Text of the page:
Well, there wasn’t much interaction in response to my first posting. Oh well, there is a lesson to be learned. Reconciliation requires connection. Perhaps a blog entry isn’t an effective way to connect. Or maybe there isn’t much interest in reconciling. That would be too bad, but maybe people really would rather hang on to anger and resentment while sacrificing a relationship.

I think this was a nice example of the difficulty making a connection, which is, of course, the first step. That step, though, can be pretty uncomfortable with lots of things standing in the way. So, instead of being positive, I’m focusing here on some things that prevent  establishing the connection that leads to reconciliation.

Once upon a time it wasn’t possible to “tell someone off” without being at least face to face, or maybe phone to phone. Now if you want to vent your anger, all you need to do is send an e-mail. That way you don’t have to see the humanity in your target’s face.

Back in my college days, it used to be possible to act on second thoughts. It was probably a daily occurrence that the mailman (sic) found at least one girl waiting by the drop box to plead to have her angry letter recovered. Second thoughts. But that e-mail, once out there, is committed.

So, what about sending the e-mail? Under any circumstances, it should be policy to think about the purpose of your message. If reconciliation is your goal, then there has to be an opening for further communication. In that case, it’s a good idea to follow my mother’s (and grandmother’s) advice and assume there is good in the other person. That assumption would require avoiding “you” statements.

If the goal is to cause pain for the person who has become your enemy, then use lots of “you” statements. The word “you” doesn’t have to appear in the sentence, but it is conveyed when blame is placed without any recognition that there may be imperfection on both sides. Reread the e-mail. Have you said something like You were wrong. You had no reason to do what you did. How could you be so thoughtless? I never guessed you were that kind of person.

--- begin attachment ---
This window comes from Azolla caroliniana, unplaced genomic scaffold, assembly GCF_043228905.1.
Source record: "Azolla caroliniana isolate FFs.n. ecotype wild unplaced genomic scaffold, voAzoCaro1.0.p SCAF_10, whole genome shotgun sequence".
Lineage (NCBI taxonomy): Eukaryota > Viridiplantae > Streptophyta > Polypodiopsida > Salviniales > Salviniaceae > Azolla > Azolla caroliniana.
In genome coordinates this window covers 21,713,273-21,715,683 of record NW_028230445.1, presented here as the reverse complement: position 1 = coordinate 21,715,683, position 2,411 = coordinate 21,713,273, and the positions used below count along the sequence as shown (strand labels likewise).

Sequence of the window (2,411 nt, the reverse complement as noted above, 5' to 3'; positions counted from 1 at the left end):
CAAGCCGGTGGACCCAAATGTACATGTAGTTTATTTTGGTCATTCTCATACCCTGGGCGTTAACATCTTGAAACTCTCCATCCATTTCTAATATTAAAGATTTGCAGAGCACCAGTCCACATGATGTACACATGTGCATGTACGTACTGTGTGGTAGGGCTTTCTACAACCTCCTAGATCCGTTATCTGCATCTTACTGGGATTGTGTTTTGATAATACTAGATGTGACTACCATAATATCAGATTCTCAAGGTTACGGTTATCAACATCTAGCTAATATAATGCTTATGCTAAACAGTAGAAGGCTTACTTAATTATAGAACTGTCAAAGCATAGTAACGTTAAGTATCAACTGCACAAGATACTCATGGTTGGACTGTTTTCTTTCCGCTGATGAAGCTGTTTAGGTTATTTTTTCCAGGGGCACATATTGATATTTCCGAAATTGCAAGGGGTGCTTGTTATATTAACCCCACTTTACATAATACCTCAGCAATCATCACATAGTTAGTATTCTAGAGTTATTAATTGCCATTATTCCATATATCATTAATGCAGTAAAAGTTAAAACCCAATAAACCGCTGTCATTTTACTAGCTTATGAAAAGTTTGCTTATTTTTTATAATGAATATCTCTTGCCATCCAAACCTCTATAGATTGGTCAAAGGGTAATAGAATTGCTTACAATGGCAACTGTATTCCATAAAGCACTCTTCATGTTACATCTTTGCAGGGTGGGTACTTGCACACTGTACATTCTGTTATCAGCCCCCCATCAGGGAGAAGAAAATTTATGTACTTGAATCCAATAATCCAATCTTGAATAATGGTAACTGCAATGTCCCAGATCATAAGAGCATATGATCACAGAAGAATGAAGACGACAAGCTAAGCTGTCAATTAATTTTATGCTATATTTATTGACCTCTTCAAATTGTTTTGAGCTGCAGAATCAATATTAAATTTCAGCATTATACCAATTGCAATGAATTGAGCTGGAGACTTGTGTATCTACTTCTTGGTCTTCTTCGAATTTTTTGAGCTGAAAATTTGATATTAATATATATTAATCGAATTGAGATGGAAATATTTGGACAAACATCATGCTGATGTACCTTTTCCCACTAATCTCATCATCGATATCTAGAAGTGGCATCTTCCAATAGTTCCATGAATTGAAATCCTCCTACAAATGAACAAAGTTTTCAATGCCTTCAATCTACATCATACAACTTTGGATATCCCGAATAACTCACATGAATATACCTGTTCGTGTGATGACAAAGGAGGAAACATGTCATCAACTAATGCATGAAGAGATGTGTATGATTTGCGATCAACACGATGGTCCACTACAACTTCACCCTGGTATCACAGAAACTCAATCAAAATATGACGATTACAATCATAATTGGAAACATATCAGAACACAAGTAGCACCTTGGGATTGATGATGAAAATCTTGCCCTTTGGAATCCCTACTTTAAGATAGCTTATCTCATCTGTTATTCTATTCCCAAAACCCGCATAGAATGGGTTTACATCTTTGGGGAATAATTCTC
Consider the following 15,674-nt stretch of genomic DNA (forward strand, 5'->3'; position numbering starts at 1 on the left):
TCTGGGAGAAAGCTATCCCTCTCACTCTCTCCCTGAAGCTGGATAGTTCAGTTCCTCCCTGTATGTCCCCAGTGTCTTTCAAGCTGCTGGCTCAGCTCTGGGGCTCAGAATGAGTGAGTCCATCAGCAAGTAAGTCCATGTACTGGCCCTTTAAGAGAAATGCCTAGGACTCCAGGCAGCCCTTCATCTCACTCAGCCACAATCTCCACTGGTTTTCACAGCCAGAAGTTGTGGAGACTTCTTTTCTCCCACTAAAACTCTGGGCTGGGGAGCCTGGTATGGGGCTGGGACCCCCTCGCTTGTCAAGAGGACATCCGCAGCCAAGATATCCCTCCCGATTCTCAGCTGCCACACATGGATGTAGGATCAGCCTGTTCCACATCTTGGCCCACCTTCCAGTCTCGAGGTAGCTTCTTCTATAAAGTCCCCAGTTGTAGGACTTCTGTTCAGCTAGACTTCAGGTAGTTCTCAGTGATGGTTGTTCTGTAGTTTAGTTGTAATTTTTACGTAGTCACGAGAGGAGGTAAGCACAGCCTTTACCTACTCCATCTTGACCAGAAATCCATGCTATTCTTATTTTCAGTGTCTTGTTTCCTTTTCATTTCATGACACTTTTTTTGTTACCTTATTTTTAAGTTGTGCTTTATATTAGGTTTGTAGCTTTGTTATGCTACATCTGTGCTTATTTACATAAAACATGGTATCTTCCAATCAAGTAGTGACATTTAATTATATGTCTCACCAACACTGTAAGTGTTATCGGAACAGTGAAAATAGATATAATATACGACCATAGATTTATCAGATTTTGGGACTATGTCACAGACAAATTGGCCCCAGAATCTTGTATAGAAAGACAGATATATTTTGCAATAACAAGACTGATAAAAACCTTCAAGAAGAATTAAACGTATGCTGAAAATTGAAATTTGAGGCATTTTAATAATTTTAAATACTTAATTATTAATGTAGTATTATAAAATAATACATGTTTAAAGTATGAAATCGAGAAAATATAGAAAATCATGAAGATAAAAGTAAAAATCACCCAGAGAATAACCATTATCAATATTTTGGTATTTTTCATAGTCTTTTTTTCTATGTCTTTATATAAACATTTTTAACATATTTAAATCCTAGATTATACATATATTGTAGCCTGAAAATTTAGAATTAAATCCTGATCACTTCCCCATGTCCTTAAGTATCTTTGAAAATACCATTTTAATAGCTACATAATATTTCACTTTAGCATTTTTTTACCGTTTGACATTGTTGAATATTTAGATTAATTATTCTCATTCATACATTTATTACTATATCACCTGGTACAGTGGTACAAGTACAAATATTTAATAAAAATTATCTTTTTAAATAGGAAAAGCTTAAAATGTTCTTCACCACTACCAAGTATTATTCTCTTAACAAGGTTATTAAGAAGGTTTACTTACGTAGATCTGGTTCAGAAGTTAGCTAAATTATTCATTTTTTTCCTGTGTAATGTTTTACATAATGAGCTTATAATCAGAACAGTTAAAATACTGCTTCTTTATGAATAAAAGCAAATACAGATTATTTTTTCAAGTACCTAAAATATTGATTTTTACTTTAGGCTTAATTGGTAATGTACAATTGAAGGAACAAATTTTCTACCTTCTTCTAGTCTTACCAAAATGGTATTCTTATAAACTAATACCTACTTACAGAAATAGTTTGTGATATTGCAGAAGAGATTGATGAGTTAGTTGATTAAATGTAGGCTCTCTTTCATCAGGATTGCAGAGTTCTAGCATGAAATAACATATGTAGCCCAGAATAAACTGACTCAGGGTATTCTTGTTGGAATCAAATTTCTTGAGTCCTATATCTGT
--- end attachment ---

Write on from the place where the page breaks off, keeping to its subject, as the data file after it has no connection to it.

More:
Another variant on the “you” statement is attributing motive to your “enemy” as if it were fact. You only did that because you have no ability to understand how other people feel. Or maybe, you were just using me to get back at someone else. Or, worse yet, it might be attribution of a personality characteristic. Obviously you were being passive aggressive.

“You” statements are pretty sure to hurt the recipient. If that’s the goal, then there’s no sense even talking about reconciliation. The victim of the accusation(s) has very few options: be silent, be defensive, or retaliate. None of those things work to heal the relationship.

So, what are the practical lessons?

  1. Count higher than ten; think carefully about your goal; if you want to cause pain for the other person, as in “I don’t get mad; I get even” then vent your anger with no opening for a positive response.
  2. If you want to avoid reconciliation, then be accusatory. Demean, accuse, blame your chosen opponent.
  3. If you are not up to confronting the person whose actions hurt you, then consider avoidance. It won’t add to your comfort – or heal the connection –or make you feel better about yourself. But maybe it will be better for your new “enemy.”

Here we have a page of ways to prevent reconciliation. And this seminar is supposed to be about ways to encourage reconciliation. So, I call on you. Any positive lessons to be applied?


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  1. I’m enjoying this series. You have so much expertise in this area. I bought your book titled “When to Forgive” several years ago, and learned to much. I think that it’s better do say, “I feel . . . .” rather than “You did. . . ” Issues can be brought up, without accusing the other person.

  2. Healing takes such careful, thoughtful work! I have become the ‘silent partner’ in some of my relationships that should mend. Only because there is no desire to do so on the other side.

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